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Massive cock up - The Ex-Communicator

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October 3rd, 2012


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07:38 am - Massive cock up
In the UK, since John Major's privatisation of the railways, the railway system was split up into overlapping sections, and private companies have to bid to run them. They 'bid' by offering to pay the government money during the life of the franchise. This year the contract to run the West Coast rail was taken away from Virgin and given to FirstGroup. That is because FirstGroup promised to pay the government a mad amount of money - I forget how many billions - but all at the end of the franchise period. Basically the business plan of the owners was to make money up front, and then let the company go bankrupt in five years (or be bailed out by public money as usual). That meant they were technically the 'highest return' bid and they could undercut Virgin. I mean, I don't love Virgin but this was just cynical gaming of the system.

Anyway, Richard Branson announced he was taking them to court over it, and a lot of people thought that a lot would come out in court about the processes used, possibly about corrupt practices, I don't know.

Today The Government have announced the suspension of the franchise process. They have suddenly 'discovered' that there were flaws in the process. They are going to start again. They are compensating Virgin and the other companies involved to the tune of £60m.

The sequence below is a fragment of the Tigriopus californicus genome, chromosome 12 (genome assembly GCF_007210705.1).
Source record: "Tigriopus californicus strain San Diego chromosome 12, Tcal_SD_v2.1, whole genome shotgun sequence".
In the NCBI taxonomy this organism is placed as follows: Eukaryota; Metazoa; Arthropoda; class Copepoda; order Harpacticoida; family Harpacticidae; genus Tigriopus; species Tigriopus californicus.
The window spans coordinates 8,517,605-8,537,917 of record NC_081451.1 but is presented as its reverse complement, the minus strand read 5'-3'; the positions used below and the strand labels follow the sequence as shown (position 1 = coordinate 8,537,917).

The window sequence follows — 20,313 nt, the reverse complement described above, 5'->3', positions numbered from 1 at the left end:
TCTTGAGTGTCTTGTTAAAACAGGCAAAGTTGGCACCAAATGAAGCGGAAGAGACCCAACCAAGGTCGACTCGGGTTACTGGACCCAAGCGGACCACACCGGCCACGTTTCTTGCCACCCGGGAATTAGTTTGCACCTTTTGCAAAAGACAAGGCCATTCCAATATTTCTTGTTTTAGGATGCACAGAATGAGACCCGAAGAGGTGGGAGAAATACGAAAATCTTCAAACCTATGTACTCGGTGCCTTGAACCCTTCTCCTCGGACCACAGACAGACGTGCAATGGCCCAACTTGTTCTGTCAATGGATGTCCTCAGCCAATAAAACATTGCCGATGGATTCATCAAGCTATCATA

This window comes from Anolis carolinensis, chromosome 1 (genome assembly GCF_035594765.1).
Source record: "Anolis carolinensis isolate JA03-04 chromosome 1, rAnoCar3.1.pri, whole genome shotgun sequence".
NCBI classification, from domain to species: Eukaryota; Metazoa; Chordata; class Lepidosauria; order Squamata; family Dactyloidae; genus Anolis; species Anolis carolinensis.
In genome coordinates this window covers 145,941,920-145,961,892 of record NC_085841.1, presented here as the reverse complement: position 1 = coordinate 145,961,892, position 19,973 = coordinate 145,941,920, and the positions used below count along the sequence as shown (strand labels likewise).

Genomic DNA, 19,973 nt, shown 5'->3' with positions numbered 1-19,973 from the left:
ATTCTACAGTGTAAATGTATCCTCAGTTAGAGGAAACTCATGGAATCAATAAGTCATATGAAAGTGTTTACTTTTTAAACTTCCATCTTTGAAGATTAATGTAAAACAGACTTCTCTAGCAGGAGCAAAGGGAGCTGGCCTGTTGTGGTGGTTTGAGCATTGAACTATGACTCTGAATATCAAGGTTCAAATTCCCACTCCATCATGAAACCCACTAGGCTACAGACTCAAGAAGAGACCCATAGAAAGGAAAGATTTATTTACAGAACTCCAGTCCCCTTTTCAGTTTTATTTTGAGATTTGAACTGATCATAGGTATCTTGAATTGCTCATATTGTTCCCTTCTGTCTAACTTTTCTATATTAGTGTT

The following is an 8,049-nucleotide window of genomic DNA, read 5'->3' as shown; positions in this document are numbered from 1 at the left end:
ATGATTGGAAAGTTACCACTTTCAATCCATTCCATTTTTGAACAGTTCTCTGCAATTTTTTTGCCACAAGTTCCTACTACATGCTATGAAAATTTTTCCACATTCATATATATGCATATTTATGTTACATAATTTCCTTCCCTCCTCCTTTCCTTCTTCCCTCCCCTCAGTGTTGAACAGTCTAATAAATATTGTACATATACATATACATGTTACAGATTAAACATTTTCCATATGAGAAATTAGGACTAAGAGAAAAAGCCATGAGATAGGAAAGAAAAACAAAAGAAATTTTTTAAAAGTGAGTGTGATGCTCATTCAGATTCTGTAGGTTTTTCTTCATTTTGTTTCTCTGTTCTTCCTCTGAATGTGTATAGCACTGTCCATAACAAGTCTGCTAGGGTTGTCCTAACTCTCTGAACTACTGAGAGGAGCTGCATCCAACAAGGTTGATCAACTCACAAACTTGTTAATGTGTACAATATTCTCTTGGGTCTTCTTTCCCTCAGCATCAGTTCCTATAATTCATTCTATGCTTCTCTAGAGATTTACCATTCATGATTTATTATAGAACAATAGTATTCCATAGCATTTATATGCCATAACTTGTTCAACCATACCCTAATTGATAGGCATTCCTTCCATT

This almost literally could not come at a worse time for the Government, because it is only a few hours since the leader of the opposition gave the best speech he has ever managed, focusing on the Government's incompetence, U-Turns and favouritism. So, my conclusion is that they must have been absolutely desperate to shut Branson down. He'll get the franchise now, and keep his mouth shut. He's a business man.

(16 comments | Leave a comment)

Comments:


[User Picture]
From:espresso_addict
Date:October 3rd, 2012 03:33 pm (UTC)
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The rules for bidding on government contracts in general are simply ludicrous. There seems to be only a minimal element of competence to do the job, with 99% of the decision resting simply on money.
[User Picture]
From:del_c
Date:October 3rd, 2012 04:25 pm (UTC)
(Link)
It's not just government contracts. Some contractors to our private sector employers have clearly had, as a model for bidding, "underbid our costs to the top brass, then recoup the loss by underperforming to the employees who have to work with us". The bosses don't see the effects of lowest-bidder-no-matter-what; they only see the lovely cost savings.

The idea is not unlike that of the vendors of collateralized debt obligations: separate out the bits so the buyer sees a low cost and a high value, and an apparently low risk. But the risk isn't low, it's just carefully made obscure to the buyer by the vendor.
[User Picture]
From:communicator
Date:October 4th, 2012 12:21 pm (UTC)
(Link)
So right. And you have to follow the procedure even while you are thinking 'this cost is not realistic at all'

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